The stock market has been on a roller coaster the last few months.
On Friday, the government released GDP growth numbers for the second quarter. The official growth rate was above and beyond expectations coming in at a whopping 1.5%. The stock market rallied 200 points in response ending at a 3 month high.
Considering that unemployment is still at 8.2%, this really was a terrible report. Only thing that was worse was expectations. Gone are the days that 3% growth and full employment can be taken for granted.
Remember the terrible economy under Jimmy Carter? Average 3.2% growth over 4 years.
Or the terrible economy George H.W. Bush? Average 2.67% growth over 4 years.
Or under George Bush? Average 2.0% growth over 8 years.
Under Obama? 2.4% since the recession bottomed out or 0.4% since he took office, whichever figure you would prefer to use. Either way, the last quarter was pretty terrible.
You wouldn't expect a day to day rollercoaster in the stock market under consistent low growth. You would expect stagnation. That is because all of the activity and announcements made in the US is really just a sideshow. Everyone is waiting to hear and see what Mario Draghi over at the ECB does. Clinging onto every word and every action to see if he is going to bail out Europe or not. If he doesn't, then a lot of assets held by American companies will become worthless.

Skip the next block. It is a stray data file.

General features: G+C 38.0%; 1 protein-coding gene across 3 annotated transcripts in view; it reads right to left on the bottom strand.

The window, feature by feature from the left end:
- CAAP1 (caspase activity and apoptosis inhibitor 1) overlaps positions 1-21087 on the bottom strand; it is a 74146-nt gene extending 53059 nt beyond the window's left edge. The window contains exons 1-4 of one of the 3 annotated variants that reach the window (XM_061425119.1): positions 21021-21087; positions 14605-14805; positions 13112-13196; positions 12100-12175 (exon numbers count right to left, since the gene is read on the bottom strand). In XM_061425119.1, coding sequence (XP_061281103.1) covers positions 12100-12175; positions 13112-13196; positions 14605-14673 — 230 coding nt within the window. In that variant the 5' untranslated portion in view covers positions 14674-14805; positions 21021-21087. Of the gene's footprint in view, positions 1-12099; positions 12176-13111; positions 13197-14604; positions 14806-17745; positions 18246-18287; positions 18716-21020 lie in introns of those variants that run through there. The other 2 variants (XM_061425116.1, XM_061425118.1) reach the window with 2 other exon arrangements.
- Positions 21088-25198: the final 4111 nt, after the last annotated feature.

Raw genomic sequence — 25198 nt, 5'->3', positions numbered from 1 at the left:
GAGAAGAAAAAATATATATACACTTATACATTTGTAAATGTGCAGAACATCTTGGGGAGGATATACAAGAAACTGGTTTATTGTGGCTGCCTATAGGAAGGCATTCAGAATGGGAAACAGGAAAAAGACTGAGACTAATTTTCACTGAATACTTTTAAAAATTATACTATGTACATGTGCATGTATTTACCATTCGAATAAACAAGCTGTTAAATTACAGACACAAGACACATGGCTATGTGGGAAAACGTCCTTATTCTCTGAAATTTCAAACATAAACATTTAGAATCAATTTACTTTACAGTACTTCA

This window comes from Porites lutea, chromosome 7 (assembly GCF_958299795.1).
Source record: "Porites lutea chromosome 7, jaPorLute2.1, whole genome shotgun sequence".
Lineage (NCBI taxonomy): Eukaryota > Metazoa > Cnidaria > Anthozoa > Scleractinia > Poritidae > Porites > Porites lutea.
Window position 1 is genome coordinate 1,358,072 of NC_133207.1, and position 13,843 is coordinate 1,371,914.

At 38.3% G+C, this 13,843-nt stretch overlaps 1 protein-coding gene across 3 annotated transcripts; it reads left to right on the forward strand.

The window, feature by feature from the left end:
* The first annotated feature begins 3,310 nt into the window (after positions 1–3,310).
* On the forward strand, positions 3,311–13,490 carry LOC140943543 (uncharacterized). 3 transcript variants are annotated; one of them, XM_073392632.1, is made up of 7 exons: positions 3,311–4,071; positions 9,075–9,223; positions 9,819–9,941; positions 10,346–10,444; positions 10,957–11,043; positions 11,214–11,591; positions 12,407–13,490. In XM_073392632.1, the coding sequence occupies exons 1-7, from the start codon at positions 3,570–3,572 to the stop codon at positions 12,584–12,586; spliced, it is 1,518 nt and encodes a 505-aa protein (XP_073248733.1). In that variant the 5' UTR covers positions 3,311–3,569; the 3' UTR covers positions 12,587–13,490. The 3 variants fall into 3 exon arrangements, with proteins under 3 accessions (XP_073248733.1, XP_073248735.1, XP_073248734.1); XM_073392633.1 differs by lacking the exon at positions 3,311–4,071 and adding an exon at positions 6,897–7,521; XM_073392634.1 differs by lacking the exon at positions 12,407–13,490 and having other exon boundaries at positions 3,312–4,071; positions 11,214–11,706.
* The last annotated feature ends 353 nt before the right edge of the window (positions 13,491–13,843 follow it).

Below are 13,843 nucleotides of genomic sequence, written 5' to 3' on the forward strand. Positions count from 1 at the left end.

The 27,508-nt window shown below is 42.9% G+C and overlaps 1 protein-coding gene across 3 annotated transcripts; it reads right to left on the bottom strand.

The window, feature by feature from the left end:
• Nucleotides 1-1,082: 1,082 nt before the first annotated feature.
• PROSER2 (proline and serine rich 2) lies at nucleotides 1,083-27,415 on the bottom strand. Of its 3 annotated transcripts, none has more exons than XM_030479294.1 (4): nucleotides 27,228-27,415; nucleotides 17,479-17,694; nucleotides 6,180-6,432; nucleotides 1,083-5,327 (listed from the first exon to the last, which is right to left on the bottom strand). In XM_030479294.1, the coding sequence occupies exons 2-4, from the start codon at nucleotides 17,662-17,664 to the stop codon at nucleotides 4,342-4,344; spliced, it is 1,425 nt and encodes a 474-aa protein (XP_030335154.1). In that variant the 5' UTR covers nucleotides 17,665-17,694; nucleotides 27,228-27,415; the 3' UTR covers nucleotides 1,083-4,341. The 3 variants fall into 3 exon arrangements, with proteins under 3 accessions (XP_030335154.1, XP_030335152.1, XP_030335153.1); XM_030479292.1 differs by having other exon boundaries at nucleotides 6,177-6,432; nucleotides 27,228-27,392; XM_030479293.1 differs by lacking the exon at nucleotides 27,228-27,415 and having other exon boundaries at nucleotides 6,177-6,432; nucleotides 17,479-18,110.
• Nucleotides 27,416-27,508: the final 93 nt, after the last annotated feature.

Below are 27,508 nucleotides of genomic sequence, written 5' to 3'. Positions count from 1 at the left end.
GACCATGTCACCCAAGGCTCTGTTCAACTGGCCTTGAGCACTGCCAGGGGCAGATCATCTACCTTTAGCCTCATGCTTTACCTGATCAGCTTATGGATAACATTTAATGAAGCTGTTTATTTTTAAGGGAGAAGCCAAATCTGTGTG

If you are looking for where the uncertainty lies, look no farther than Spanish bond yields. The Italian ones would probably do as well. There is an inverse relationship between US stock and Spanish bond yields. This is why the stock market has been up and down so drastically.
Wonder why the market has been so hot the last few days? Draghi announced on Thursday that "within our mandate, the ECB is ready to do whatever it takes to preserve the euro. And believe me, it will be enough." Without a plan in hand, that sent the markets soaring.